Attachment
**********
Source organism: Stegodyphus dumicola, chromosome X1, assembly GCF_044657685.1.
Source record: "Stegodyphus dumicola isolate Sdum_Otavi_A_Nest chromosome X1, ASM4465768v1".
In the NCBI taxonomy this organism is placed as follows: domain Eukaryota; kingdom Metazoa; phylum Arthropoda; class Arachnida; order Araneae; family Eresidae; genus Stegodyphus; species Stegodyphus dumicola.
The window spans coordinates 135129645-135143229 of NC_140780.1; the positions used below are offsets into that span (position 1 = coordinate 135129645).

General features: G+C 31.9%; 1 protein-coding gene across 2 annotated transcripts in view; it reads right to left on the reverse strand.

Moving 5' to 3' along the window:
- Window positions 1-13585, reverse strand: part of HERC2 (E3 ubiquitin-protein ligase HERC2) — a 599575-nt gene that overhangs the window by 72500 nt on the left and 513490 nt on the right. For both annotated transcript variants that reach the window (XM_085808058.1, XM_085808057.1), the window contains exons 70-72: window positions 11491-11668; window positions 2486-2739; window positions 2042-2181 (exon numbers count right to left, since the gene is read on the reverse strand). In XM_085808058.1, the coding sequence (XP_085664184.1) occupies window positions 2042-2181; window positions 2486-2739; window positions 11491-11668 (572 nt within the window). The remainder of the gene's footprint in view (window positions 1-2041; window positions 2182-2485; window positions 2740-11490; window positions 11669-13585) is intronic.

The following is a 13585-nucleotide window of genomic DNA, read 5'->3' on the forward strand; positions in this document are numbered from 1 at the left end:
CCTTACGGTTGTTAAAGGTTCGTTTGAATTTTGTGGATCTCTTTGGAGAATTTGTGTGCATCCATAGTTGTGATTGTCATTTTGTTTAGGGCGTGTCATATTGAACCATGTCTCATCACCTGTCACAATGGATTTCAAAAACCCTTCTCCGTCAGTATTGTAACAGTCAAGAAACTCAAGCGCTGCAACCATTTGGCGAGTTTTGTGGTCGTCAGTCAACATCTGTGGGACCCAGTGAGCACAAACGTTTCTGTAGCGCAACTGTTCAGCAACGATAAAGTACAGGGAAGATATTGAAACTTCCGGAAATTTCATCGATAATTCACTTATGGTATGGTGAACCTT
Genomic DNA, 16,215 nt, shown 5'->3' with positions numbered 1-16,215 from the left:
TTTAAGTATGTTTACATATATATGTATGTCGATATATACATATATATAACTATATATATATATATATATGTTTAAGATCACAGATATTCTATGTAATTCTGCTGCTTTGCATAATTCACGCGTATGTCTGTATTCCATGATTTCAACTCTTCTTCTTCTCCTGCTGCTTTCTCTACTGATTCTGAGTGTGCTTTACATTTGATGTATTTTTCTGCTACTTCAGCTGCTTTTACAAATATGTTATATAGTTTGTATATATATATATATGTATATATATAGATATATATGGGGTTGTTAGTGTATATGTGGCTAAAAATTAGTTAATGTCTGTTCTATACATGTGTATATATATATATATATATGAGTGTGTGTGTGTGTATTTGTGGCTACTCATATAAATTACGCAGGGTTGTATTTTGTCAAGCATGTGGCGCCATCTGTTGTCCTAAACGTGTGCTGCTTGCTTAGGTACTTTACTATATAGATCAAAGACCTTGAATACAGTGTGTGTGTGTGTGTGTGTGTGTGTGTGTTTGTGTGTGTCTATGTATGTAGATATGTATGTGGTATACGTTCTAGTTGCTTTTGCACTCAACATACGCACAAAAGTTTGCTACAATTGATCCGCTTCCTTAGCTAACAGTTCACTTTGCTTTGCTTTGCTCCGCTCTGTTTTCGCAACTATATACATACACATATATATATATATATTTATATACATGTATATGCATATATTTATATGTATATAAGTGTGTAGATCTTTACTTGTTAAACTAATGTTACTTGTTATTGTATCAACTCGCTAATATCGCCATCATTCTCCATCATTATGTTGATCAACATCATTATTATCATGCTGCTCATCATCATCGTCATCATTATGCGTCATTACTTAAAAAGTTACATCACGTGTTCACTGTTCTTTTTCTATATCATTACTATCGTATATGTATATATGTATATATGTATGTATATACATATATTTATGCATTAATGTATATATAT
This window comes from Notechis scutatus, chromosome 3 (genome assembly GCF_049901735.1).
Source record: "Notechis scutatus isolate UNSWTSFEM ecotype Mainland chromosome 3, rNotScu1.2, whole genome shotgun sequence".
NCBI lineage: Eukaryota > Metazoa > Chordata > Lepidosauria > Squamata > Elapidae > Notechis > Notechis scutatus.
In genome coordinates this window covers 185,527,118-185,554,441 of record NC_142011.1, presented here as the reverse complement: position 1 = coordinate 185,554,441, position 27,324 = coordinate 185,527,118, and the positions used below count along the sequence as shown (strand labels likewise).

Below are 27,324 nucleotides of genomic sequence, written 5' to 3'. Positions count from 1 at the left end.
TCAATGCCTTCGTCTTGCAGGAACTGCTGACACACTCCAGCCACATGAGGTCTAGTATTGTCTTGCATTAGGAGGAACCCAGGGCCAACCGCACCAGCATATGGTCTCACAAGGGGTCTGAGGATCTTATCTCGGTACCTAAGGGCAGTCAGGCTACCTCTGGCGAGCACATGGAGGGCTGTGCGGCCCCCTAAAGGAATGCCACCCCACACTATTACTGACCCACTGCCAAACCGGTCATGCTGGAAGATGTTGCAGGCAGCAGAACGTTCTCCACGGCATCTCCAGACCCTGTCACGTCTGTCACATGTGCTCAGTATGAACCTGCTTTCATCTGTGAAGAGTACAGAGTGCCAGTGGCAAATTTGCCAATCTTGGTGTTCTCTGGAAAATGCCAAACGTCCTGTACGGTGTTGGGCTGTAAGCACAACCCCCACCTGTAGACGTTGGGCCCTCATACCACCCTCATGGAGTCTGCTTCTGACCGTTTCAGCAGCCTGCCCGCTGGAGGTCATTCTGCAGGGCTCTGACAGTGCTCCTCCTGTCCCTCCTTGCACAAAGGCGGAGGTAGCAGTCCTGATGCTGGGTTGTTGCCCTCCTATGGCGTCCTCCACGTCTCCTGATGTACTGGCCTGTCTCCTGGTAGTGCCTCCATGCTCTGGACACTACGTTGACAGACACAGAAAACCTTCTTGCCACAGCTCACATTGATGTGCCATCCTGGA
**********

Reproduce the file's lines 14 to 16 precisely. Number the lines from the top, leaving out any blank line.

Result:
NCBI lineage: Eukaryota > Metazoa > Chordata > Lepidosauria > Squamata > Elapidae > Notechis > Notechis scutatus.
In genome coordinates this window covers 185,527,118-185,554,441 of record NC_142011.1, presented here as the reverse complement: position 1 = coordinate 185,554,441, position 27,324 = coordinate 185,527,118, and the positions used below count along the sequence as shown (strand labels likewise).

Below are 27,324 nucleotides of genomic sequence, written 5' to 3'. Positions count from 1 at the left end.